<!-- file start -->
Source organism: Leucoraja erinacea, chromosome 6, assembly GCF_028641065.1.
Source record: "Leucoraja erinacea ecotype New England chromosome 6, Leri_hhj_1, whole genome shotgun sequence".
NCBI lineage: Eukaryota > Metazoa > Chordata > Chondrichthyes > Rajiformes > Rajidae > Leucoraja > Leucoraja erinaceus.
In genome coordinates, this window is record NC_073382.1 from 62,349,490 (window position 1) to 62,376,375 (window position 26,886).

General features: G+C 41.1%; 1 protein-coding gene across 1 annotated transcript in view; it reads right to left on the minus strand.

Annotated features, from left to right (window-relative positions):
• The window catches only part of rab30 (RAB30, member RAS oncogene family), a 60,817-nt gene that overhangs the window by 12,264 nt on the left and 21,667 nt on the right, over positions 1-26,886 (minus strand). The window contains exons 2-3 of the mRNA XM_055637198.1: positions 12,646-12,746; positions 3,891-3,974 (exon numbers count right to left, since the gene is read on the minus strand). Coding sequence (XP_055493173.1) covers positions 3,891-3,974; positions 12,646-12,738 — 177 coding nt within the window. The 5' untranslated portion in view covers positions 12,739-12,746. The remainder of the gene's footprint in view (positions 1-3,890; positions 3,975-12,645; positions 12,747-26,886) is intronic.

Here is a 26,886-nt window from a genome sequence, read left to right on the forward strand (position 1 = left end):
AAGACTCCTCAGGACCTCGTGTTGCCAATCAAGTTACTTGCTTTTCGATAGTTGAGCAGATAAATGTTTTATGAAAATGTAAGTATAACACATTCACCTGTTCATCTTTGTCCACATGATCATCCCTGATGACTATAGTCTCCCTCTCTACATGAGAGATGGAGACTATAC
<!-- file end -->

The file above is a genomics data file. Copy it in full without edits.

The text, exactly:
Source organism: Leucoraja erinacea, chromosome 6, assembly GCF_028641065.1.
Source record: "Leucoraja erinacea ecotype New England chromosome 6, Leri_hhj_1, whole genome shotgun sequence".
NCBI lineage: Eukaryota > Metazoa > Chordata > Chondrichthyes > Rajiformes > Rajidae > Leucoraja > Leucoraja erinaceus.
In genome coordinates, this window is record NC_073382.1 from 62,349,490 (window position 1) to 62,376,375 (window position 26,886).

General features: G+C 41.1%; 1 protein-coding gene across 1 annotated transcript in view; it reads right to left on the minus strand.

Annotated features, from left to right (window-relative positions):
• The window catches only part of rab30 (RAB30, member RAS oncogene family), a 60,817-nt gene that overhangs the window by 12,264 nt on the left and 21,667 nt on the right, over positions 1-26,886 (minus strand). The window contains exons 2-3 of the mRNA XM_055637198.1: positions 12,646-12,746; positions 3,891-3,974 (exon numbers count right to left, since the gene is read on the minus strand). Coding sequence (XP_055493173.1) covers positions 3,891-3,974; positions 12,646-12,738 — 177 coding nt within the window. The 5' untranslated portion in view covers positions 12,739-12,746. The remainder of the gene's footprint in view (positions 1-3,890; positions 3,975-12,645; positions 12,747-26,886) is intronic.

Here is a 26,886-nt window from a genome sequence, read left to right on the forward strand (position 1 = left end):
AAGACTCCTCAGGACCTCGTGTTGCCAATCAAGTTACTTGCTTTTCGATAGTTGAGCAGATAAATGTTTTATGAAAATGTAAGTATAACACATTCACCTGTTCATCTTTGTCCACATGATCATCCCTGATGACTATAGTCTCCCTCTCTACATGAGAGATGGAGACTATAC